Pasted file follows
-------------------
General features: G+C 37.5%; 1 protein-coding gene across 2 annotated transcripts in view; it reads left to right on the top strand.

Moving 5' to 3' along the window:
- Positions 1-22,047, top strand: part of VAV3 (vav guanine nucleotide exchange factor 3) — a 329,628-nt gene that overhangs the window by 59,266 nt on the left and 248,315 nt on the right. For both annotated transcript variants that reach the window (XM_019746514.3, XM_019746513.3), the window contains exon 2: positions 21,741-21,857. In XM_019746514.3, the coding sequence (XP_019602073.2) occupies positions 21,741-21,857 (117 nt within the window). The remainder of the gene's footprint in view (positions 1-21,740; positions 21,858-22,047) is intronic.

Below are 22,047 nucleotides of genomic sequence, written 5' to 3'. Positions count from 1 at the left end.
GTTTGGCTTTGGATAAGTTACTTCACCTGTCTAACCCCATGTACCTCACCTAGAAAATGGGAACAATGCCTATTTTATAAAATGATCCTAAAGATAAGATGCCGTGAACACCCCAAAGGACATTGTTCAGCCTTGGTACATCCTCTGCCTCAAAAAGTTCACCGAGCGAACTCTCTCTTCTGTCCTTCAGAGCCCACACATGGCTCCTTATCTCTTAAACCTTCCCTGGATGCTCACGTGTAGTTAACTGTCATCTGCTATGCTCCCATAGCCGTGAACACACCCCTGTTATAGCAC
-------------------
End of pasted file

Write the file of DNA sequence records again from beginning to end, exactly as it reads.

General features: G+C 37.5%; 1 protein-coding gene across 2 annotated transcripts in view; it reads left to right on the top strand.

Moving 5' to 3' along the window:
- Positions 1-22,047, top strand: part of VAV3 (vav guanine nucleotide exchange factor 3) — a 329,628-nt gene that overhangs the window by 59,266 nt on the left and 248,315 nt on the right. For both annotated transcript variants that reach the window (XM_019746514.3, XM_019746513.3), the window contains exon 2: positions 21,741-21,857. In XM_019746514.3, the coding sequence (XP_019602073.2) occupies positions 21,741-21,857 (117 nt within the window). The remainder of the gene's footprint in view (positions 1-21,740; positions 21,858-22,047) is intronic.

Below are 22,047 nucleotides of genomic sequence, written 5' to 3'. Positions count from 1 at the left end.
GTTTGGCTTTGGATAAGTTACTTCACCTGTCTAACCCCATGTACCTCACCTAGAAAATGGGAACAATGCCTATTTTATAAAATGATCCTAAAGATAAGATGCCGTGAACACCCCAAAGGACATTGTTCAGCCTTGGTACATCCTCTGCCTCAAAAAGTTCACCGAGCGAACTCTCTCTTCTGTCCTTCAGAGCCCACACATGGCTCCTTATCTCTTAAACCTTCCCTGGATGCTCACGTGTAGTTAACTGTCATCTGCTATGCTCCCATAGCCGTGAACACACCCCTGTTATAGCAC